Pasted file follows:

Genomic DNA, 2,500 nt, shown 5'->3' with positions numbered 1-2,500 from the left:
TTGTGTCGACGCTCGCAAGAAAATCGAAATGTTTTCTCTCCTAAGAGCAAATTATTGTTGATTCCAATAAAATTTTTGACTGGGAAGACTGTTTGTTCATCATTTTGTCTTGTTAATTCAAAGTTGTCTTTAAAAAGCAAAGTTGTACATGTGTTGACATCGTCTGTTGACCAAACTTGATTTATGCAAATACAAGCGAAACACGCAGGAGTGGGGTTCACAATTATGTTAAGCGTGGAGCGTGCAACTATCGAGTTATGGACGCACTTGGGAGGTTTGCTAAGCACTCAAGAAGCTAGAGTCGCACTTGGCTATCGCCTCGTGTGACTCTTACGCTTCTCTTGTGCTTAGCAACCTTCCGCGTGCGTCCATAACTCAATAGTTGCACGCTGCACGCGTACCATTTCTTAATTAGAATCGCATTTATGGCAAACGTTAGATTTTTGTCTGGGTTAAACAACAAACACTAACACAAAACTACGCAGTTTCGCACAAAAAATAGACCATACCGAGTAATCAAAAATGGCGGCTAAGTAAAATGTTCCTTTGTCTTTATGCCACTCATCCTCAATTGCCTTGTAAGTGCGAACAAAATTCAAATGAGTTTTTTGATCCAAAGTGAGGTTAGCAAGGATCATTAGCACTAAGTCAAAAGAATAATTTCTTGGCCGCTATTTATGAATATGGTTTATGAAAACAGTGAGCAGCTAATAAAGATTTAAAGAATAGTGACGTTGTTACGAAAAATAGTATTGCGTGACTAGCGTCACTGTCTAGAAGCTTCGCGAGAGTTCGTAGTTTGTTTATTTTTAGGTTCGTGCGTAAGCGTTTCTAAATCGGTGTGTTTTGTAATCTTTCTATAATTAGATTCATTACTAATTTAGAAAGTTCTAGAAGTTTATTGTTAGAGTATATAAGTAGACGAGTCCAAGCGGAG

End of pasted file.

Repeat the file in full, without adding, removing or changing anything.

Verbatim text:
Genomic DNA, 2,500 nt, shown 5'->3' with positions numbered 1-2,500 from the left:
TTGTGTCGACGCTCGCAAGAAAATCGAAATGTTTTCTCTCCTAAGAGCAAATTATTGTTGATTCCAATAAAATTTTTGACTGGGAAGACTGTTTGTTCATCATTTTGTCTTGTTAATTCAAAGTTGTCTTTAAAAAGCAAAGTTGTACATGTGTTGACATCGTCTGTTGACCAAACTTGATTTATGCAAATACAAGCGAAACACGCAGGAGTGGGGTTCACAATTATGTTAAGCGTGGAGCGTGCAACTATCGAGTTATGGACGCACTTGGGAGGTTTGCTAAGCACTCAAGAAGCTAGAGTCGCACTTGGCTATCGCCTCGTGTGACTCTTACGCTTCTCTTGTGCTTAGCAACCTTCCGCGTGCGTCCATAACTCAATAGTTGCACGCTGCACGCGTACCATTTCTTAATTAGAATCGCATTTATGGCAAACGTTAGATTTTTGTCTGGGTTAAACAACAAACACTAACACAAAACTACGCAGTTTCGCACAAAAAATAGACCATACCGAGTAATCAAAAATGGCGGCTAAGTAAAATGTTCCTTTGTCTTTATGCCACTCATCCTCAATTGCCTTGTAAGTGCGAACAAAATTCAAATGAGTTTTTTGATCCAAAGTGAGGTTAGCAAGGATCATTAGCACTAAGTCAAAAGAATAATTTCTTGGCCGCTATTTATGAATATGGTTTATGAAAACAGTGAGCAGCTAATAAAGATTTAAAGAATAGTGACGTTGTTACGAAAAATAGTATTGCGTGACTAGCGTCACTGTCTAGAAGCTTCGCGAGAGTTCGTAGTTTGTTTATTTTTAGGTTCGTGCGTAAGCGTTTCTAAATCGGTGTGTTTTGTAATCTTTCTATAATTAGATTCATTACTAATTTAGAAAGTTCTAGAAGTTTATTGTTAGAGTATATAAGTAGACGAGTCCAAGCGGAG